The stock market will bottom only after causing significant pain to a maximum amount of stocks and market participants. The bear market will continue until it steamrolls all the generals and officers, aka the favored market leaders. Some old leaders may never return to the top, and a new cohort will take their place.

Here is the list of the top 10 stocks in the S&P 500 in 2008, just before the financial crisis –

ExxonMobile, Walmart, Microsoft, Procter  & Gamble, Johnson & Johnson, AT&T, JP Morgan, General Electric, Chevron, Pfizer.

Here is the list of the top 10 stocks in the S&P 500 as of November 1, 2022 – Apple, Microsoft, Amazon, Tesla, Alphabet, Berkshire Hathaway, United Health, Exxon Mobile, Johnson & Johnson, and JP Morgan

Insider Buying

Corporate executives and insiders receive most of their compensation in company stock and stock options. Their paycheck is a smaller portion of their total comp. The purpose of equity compensation is to align the interest of corporate executives with the shareholders. This system is not always perfect, but it serves its purpose.

There are many reasons insiders may want to sell their shares – paying off taxes, diversifying, and legacy planning. Many insiders have been notorious for selling at the top of their company stock price.

Take, for example, the CEO of ROKU, Anthony Wood. He has been consistently selling ROKU shares at various price points.

ROKU insider selling

Remember this signature insider buying when Jamie Dimon, the CEO of JP Morgan, bought 500,000 shares of the bank in the middle of the Global Financial Crisis. He made a 450% return on this purchase alone.

JPM insider buying at the bear market bottom

Regarding the overall stock market, I want to observe a broader insider buying from executives at various levels from companies across different industries and sectors. Corporate executives and board members have a closer view of their companies’ revenue and earnings projections. Meaningful insider buying activity will give us more confidence in the company’s prospects.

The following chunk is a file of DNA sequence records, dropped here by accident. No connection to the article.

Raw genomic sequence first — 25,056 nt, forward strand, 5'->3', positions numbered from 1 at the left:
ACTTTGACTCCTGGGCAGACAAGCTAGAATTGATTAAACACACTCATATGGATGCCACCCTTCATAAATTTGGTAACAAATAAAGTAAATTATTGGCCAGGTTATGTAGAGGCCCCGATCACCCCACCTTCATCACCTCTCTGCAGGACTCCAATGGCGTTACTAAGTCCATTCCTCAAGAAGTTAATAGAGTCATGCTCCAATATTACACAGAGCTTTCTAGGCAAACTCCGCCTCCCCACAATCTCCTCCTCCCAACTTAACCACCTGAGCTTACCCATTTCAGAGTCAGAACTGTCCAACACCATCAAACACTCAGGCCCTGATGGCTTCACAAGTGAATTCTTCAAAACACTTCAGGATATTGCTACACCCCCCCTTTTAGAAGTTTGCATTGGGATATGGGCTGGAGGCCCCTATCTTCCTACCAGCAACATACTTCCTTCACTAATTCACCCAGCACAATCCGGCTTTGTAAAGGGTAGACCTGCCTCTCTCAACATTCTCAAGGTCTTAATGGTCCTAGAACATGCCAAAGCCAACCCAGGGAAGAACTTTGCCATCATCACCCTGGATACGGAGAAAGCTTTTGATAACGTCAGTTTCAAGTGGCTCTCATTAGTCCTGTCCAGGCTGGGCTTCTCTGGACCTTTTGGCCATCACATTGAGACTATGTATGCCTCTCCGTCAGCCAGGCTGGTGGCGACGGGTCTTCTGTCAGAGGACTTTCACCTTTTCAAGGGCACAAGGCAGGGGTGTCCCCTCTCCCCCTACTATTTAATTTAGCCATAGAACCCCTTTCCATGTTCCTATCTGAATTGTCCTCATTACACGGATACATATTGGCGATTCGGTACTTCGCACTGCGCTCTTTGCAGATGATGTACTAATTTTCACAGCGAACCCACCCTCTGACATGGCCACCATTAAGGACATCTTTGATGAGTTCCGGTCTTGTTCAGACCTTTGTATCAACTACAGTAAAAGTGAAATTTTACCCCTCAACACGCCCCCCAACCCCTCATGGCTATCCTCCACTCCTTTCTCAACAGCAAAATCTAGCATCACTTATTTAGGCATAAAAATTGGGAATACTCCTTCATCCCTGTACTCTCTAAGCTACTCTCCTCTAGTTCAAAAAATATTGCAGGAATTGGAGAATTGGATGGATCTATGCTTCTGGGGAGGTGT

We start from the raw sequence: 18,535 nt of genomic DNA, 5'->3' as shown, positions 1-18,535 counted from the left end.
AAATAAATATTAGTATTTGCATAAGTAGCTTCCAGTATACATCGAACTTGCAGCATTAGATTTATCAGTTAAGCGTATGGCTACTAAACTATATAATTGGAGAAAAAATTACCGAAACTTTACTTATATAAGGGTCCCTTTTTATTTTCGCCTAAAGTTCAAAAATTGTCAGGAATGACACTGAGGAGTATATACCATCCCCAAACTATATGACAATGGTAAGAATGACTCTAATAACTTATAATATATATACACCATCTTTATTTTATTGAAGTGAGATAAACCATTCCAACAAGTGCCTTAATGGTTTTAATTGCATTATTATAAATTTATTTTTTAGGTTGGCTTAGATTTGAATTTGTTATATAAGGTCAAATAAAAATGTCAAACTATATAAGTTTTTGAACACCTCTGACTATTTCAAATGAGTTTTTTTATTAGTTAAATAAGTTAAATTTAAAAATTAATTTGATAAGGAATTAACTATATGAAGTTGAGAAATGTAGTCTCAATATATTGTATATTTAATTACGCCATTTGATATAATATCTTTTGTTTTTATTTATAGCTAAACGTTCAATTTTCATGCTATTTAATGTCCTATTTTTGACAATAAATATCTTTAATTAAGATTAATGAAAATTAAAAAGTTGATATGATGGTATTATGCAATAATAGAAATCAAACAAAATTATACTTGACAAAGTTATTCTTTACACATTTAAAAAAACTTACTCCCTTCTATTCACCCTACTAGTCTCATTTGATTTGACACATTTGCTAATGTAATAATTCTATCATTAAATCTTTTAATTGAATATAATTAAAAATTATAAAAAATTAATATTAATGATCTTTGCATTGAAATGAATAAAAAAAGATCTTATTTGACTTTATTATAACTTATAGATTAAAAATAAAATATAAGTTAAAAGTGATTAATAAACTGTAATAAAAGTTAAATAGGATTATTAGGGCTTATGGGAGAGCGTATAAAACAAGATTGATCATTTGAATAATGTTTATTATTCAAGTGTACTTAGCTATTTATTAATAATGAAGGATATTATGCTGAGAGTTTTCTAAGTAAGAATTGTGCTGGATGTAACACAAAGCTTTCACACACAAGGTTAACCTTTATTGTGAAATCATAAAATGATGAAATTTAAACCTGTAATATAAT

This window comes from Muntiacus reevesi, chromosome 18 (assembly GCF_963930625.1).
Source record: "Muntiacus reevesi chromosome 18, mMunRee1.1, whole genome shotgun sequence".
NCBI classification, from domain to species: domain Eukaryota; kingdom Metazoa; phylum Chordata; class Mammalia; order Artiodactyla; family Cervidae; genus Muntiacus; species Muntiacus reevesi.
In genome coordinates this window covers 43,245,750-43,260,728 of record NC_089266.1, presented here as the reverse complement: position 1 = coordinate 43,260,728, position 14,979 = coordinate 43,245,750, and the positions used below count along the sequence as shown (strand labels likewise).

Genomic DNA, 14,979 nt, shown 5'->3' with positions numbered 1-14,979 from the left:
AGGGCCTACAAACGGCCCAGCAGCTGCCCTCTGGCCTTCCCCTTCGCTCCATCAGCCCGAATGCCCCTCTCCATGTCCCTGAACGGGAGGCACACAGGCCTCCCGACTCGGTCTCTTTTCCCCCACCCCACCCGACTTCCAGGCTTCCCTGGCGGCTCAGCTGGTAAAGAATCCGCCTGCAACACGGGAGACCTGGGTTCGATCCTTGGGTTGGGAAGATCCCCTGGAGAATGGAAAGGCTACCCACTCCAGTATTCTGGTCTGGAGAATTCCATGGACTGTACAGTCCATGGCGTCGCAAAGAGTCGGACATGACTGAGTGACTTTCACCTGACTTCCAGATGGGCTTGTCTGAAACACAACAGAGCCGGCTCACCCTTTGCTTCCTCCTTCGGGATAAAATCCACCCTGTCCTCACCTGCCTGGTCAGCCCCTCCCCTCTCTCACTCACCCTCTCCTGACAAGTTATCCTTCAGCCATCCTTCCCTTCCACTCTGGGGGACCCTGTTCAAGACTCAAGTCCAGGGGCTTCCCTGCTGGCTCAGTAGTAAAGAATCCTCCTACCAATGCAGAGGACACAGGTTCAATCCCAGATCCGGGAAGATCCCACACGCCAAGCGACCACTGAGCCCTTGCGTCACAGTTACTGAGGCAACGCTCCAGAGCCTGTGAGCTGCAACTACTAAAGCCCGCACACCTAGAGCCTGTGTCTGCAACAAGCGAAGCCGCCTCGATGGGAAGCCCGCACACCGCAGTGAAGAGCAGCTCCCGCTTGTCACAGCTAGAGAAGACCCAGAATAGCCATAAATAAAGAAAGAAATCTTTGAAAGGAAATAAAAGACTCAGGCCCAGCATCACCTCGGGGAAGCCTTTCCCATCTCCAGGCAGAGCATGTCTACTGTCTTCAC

Broader insider buying signals a market bottom or a decisive inflection point. However, It’s essential to analyze insider buying in the context of the current macro environment, specific company news, and price action. Insiders are also human.

Increased M&A activities

During a bear market, many stocks are selling at a discount. Larger companies swoop in and swallow smaller competitors at favorable terms.

M&A activities can happen during all economic conditions. However, the combination of stocks down 20% or 30% and higher acquisition activities can indicate that CEOs feel confident about their companies and the strength of the economy.

Stocks go up on bad news.

Eventually, sellers get exhausted. And there is nobody left to sell. All remaining are long-term investors and true believers.

At that point in time, stocks could start going up even after bad news. Why you may ask. The stock market tends to overshoot both on the upside and the downside. All the bad news eventually gets priced in. So every new piece of bad news might be incrementally better news than the previous. There could be a result of various factors, such as margins remaining stable or earnings not being as bad as feared.

Consecutive UVOL days

Here is one technical indicator that frequently precedes the actual market bottom. And often, it gets missed.

UVOL is the percentage of stocks that go up on any given day. Research has shown that after a significant market decline, 2 or 3 consecutive days of UVOL above 90%, followed by at least 80% positive participation, will signal an inflection point. New buyers are stepping in and finding prices attractive.

For example, during the first three months of 2009, the stock market was down nearly 23% and 53% since January 1, 2008.